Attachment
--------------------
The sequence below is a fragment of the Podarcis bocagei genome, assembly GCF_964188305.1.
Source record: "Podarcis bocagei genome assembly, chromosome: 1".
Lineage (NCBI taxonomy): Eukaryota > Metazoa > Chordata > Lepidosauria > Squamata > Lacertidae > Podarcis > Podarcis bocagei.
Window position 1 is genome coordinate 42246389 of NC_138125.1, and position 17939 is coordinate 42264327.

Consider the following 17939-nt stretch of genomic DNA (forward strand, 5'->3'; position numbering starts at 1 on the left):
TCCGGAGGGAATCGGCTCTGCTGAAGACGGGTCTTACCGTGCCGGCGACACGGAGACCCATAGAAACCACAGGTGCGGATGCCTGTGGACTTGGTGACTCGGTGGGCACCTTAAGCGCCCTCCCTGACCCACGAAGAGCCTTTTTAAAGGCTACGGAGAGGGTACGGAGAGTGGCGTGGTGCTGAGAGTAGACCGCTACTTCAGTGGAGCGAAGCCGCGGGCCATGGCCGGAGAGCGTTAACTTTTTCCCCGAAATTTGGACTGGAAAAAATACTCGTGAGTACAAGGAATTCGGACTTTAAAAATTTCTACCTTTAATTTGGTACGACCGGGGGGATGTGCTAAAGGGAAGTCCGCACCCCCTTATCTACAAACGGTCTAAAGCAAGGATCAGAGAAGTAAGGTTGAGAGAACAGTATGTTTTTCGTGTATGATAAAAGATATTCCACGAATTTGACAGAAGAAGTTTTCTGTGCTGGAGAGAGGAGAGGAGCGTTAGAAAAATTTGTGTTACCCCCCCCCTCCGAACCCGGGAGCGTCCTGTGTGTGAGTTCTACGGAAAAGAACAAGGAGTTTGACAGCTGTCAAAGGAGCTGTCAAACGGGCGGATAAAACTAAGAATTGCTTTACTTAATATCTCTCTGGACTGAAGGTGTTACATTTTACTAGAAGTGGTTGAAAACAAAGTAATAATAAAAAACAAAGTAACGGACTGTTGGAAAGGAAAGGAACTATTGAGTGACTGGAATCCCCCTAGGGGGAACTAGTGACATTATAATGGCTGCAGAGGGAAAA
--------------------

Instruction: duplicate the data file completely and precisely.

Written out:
The sequence below is a fragment of the Podarcis bocagei genome, assembly GCF_964188305.1.
Source record: "Podarcis bocagei genome assembly, chromosome: 1".
Lineage (NCBI taxonomy): Eukaryota > Metazoa > Chordata > Lepidosauria > Squamata > Lacertidae > Podarcis > Podarcis bocagei.
Window position 1 is genome coordinate 42246389 of NC_138125.1, and position 17939 is coordinate 42264327.

Consider the following 17939-nt stretch of genomic DNA (forward strand, 5'->3'; position numbering starts at 1 on the left):
TCCGGAGGGAATCGGCTCTGCTGAAGACGGGTCTTACCGTGCCGGCGACACGGAGACCCATAGAAACCACAGGTGCGGATGCCTGTGGACTTGGTGACTCGGTGGGCACCTTAAGCGCCCTCCCTGACCCACGAAGAGCCTTTTTAAAGGCTACGGAGAGGGTACGGAGAGTGGCGTGGTGCTGAGAGTAGACCGCTACTTCAGTGGAGCGAAGCCGCGGGCCATGGCCGGAGAGCGTTAACTTTTTCCCCGAAATTTGGACTGGAAAAAATACTCGTGAGTACAAGGAATTCGGACTTTAAAAATTTCTACCTTTAATTTGGTACGACCGGGGGGATGTGCTAAAGGGAAGTCCGCACCCCCTTATCTACAAACGGTCTAAAGCAAGGATCAGAGAAGTAAGGTTGAGAGAACAGTATGTTTTTCGTGTATGATAAAAGATATTCCACGAATTTGACAGAAGAAGTTTTCTGTGCTGGAGAGAGGAGAGGAGCGTTAGAAAAATTTGTGTTACCCCCCCCCTCCGAACCCGGGAGCGTCCTGTGTGTGAGTTCTACGGAAAAGAACAAGGAGTTTGACAGCTGTCAAAGGAGCTGTCAAACGGGCGGATAAAACTAAGAATTGCTTTACTTAATATCTCTCTGGACTGAAGGTGTTACATTTTACTAGAAGTGGTTGAAAACAAAGTAATAATAAAAAACAAAGTAACGGACTGTTGGAAAGGAAAGGAACTATTGAGTGACTGGAATCCCCCTAGGGGGAACTAGTGACATTATAATGGCTGCAGAGGGAAAA